These stories make me want to find out more about the Weimar period and how a seemingly democratic and otherwise liberal society managed to end up under one of the worst totalitarian regimes Europe, and the world, has seen.

Highly recommended!

Monday, July 22, 2013

Italeri French Conversions

This is my latest battalion for IV Corps for Borodino. This time the figures are from Italeri, but with head conversions to improve on the ugly mugs the figures were cursed with. The figures are from Italeri set 6092 (French Infantry 1798-1805), but I've given them mainly heads from surplus figures from HaT set 8095. The wounded head and the one wearing the bonnet de police are special metal conversion heads produced by Lancier Bleu, which help vary the same figure, ie. the two voltiguers and the two march attack figures.

Friday, July 19, 2013

Once More Unto the Breach, Dear Friends...(or try around the side if you can't make a breach)

In the latest instalment of pre-Borodino preparation games, I took on Tim last Friday with another 1500 point force. This time I was supposed to be getting practice on assaulting a fixed position, but somebody didn't tell that to my troops! They tried the easier option with a flanking move, but left the troops facing the Russian big guns to be slowly whittled down in a death by 1000 cuts. By the time my flanking force got into position, Tim had managed to counter the manoeuvre and I didn't have enough oomph to push through.

If I'd done what I set out to do and attack his guns frontally with a concentrated force, I probably would have had a success, but I stuck to my tried and true recipe for failure and dispersed my forces across the board! Also, hiding in the woods might provide cover from artillery, but it doesn't help if you're trying to launch a charge...just sayin'!

The setup: my French forces are nearest the camera, while Tim advances in 3 brigades furthest from camera

The Russian Big Guns!

Setting up the battery on my left flank...

...and in the center

My Chasseurs à Cheval were keen for action after the last game's heroics!

My first move was to send the cavalry around the flank and advance infantry through the woods to try to outflank the guns in a pincer move.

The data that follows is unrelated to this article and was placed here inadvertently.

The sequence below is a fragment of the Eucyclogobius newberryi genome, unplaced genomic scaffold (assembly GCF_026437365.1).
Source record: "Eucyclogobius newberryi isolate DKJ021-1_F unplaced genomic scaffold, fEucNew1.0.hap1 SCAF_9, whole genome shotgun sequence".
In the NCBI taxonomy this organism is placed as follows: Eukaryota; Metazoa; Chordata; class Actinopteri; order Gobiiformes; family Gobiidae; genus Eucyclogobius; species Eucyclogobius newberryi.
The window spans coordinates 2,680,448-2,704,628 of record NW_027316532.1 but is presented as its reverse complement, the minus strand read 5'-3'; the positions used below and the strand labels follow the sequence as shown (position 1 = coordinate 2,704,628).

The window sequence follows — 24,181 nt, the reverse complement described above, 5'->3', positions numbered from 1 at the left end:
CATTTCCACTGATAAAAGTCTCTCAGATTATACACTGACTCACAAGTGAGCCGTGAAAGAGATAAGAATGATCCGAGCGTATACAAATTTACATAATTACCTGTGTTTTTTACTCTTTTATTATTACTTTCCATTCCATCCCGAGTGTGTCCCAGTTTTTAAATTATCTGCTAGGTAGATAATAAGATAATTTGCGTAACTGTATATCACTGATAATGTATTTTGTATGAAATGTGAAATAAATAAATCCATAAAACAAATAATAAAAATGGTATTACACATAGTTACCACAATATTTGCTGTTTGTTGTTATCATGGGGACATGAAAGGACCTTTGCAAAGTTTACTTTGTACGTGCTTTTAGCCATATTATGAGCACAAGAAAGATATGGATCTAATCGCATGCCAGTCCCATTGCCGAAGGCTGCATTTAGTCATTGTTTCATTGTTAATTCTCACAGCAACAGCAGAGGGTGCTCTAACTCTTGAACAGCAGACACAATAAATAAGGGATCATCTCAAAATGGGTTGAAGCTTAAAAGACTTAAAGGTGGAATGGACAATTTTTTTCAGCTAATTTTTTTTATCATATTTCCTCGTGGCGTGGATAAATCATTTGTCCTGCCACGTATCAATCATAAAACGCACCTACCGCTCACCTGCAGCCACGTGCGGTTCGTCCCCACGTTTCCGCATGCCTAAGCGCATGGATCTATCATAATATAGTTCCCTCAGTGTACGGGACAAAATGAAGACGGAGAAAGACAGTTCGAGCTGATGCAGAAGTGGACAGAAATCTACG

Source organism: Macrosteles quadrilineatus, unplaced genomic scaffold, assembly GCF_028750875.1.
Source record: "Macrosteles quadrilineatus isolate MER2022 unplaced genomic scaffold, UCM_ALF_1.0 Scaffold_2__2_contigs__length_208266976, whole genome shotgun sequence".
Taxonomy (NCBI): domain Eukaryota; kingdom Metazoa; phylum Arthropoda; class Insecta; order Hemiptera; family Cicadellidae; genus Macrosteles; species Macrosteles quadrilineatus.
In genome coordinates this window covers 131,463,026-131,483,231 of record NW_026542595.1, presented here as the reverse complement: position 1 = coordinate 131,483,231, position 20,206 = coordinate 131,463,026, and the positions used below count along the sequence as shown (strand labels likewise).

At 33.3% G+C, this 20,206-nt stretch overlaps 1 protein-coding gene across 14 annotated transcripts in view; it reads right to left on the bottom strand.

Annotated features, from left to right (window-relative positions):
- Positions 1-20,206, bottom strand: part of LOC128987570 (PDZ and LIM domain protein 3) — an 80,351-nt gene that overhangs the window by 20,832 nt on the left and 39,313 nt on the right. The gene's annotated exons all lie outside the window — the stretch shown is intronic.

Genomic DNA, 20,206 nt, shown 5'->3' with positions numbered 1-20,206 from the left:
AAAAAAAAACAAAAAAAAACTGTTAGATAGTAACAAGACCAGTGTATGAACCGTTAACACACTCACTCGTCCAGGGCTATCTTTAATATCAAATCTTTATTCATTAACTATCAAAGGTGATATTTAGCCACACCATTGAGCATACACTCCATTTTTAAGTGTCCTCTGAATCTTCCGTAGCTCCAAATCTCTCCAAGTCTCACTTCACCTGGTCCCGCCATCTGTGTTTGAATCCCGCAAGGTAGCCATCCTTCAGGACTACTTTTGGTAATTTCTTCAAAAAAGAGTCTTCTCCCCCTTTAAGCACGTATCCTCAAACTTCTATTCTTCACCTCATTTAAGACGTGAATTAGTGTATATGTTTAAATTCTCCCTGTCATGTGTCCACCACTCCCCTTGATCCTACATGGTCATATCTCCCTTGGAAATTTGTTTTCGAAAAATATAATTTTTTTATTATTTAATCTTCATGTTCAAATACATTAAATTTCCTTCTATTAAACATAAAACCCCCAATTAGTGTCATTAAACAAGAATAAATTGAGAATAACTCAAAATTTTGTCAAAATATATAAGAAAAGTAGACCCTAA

In the centre and right, I wanted to hold the central position and prevent Tim from outflanking me.

Italians and Spaniards in reserve behind the centre

Hussars out on the left wing

Chasseurs à Cheval using the terrain to shelter from the artillery on their flank movement

The other Chasseurs à Cheval regiment in echelon formation to try to hind behind the wood-line

The troops moving on the flanks of the wood in the open begin to feel the folly of approaching too close to 12lber batteries without a particular aim in sight!

30% casualties and a failed morale test in one firing from the battery!
Ouch! Run away!

My veteran regiment march over the rough terrain in the centre...

...while my Italians and Spaniards move to the left to take on the threat.

Tim's Cossacks lurk in the woods to stymie any chance of using the hussars offensively. 

The infantry start their long march around the flank

I try massing the infantry in between two artillery batteries in the hope that my forces on either side would distract them from a potential attack, but Tim's infantry massing in between put paid to that.   

My veterans trying to form a diversion on the artillery's flank, but Tim's reserves await an opportunity to interfere 

The Italians and Spanish JN Regt. occupy the woods on the left to block any further advance by Tim's flank force.

The Croats face the advancing reserves in the centre, while one of the Spanish JN battalions attempts to flank the Russians from the other side of the hedge.

Meanwhile, the broken unit reaches the edge of the board and is rallied by the general

The light cavalry shield the advancing infantry around the right flank

The tempting scene: despite the apparent open flank, Tim had a couple of battalions in closed column just out of frame to hold up my advance.

The general attaches himself to a battered unit to steady their nerves.